2 petitions challenge ECI relaxation which allowed CM to contest by-election
Gangtok, 22 Oct:
Two petitions, one in the Delhi High Court and the other in the Supreme Court, have challenged the relaxation extended by the Election Commission to SKM president, Chief Minister PS Tamang [Golay], which allowed him to contest the recent by-elections.
Both petitions, media reports inform, challenge Section 11 of the Representation of the People Act which extends to Election Commission the power to reduce the period of disqualification imposed on certain persons when it comes to contesting elections.
Mr Tamang, it may be recalled, was disqualified from contesting elections for a period of six years following his imprisonment upon conviction in a corruption case. Despite this disqualification, he was sworn in as the Chief Minister in May earlier this year and to continue in office, needs to win an Assembly election before November-end to continue on the post.
With nearly five years still left on his disqualification period, Mr Tamang had moved the Election Commission praying that this period be reduced. While his request was tabled in June, it was only on 29 December, a Sunday, a day after his party, Sikkim Krantikari Morcha, formalized a seat-sharing arrangement with the BJP for the by-elections in Sikkim and a day before the last date to file nomination papers for the bypolls.
A court case on the matter was always expected, and this came through today as news arrived of two such petitions, the one in the Delhi High Court filed by SDF general secretary DB Katwal, who was also the party’s Lok Sabha candidate earlier this year, and a PIL filed in the Supreme Court by BJP leader and Delhi-based lawyer, Ashwini Kumar Upadhyay.
The Delhi High Court today asked the Centre and the Election Commission to respond to the plea challenging the poll panel’s decision to reduce the disqualification period.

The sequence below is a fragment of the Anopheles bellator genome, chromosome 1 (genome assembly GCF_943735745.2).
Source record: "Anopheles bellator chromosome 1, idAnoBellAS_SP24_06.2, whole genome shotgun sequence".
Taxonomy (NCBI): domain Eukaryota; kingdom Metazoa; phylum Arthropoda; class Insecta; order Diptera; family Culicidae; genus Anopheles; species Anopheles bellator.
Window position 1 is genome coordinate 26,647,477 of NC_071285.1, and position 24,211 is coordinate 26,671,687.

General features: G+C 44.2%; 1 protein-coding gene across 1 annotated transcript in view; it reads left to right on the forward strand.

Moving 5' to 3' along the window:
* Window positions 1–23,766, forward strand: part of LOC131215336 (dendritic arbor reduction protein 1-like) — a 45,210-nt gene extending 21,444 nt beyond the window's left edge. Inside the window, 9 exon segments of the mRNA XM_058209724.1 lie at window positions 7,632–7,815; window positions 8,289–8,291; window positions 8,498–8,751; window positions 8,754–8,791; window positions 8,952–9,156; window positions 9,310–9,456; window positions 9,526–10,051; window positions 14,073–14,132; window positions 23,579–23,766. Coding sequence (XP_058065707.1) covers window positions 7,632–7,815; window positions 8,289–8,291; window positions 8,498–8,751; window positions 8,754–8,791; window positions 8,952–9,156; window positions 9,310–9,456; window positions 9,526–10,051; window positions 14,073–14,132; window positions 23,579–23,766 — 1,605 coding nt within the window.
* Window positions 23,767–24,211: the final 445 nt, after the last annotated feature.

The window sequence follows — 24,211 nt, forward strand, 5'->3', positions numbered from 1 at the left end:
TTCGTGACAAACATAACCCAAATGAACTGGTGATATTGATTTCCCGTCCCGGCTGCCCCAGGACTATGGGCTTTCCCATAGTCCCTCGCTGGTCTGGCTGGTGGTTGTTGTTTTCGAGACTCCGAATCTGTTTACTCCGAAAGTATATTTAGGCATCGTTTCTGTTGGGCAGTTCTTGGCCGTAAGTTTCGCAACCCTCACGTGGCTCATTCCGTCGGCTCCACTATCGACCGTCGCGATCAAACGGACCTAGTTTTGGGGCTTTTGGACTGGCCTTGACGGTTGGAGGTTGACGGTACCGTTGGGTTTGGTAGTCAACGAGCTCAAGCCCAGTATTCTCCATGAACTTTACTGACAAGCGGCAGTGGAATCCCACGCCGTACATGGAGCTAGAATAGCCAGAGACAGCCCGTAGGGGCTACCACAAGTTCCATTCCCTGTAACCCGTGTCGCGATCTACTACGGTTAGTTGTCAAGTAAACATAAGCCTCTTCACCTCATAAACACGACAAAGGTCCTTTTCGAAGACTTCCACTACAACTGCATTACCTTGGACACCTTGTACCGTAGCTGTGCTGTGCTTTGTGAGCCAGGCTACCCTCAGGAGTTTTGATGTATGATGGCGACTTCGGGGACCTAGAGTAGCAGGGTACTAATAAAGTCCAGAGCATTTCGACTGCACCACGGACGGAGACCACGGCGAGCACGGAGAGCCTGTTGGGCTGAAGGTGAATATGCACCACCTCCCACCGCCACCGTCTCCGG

The Delhi High Court bench of comprising of Chief Justice DN Patel and Justice C Hari Shankar also issued notices to the Sikkim government and the CM on the matter which has been posted for a hearing 24 December.
Mr Katwal has argued that Section 11 of the Representation of the People Act, 1951, was unconstitutional since it provided “uncanalised, uncontrolled, and arbitrary power” to the Election Commission to remove or reduce the disqualification period.
As for the ECI order in Mr Tamang’s favour, Mr Katwal has thumbed it down as “wholly erroneous, based on perverse reasoning and bad in law”.
“While this may seem to be an innocuous condonation, the fact that condonation was granted just before the fresh state elections were to be held, demonstrates arbitrariness,” he has highlighted, while adding, “The only inference from the period condoned, that is, four years 11 months, seems to be for the specific purposes of allowing the candidate to contest the state elections.”
The PIL in the Supreme Court also makes similar arguments and questions the contradictions contained in Section 11 in that while the ECI has been provided "superintendence, direction and control” of elections, the original provisions do not arrogate any powers to the ECI regarding disqualification.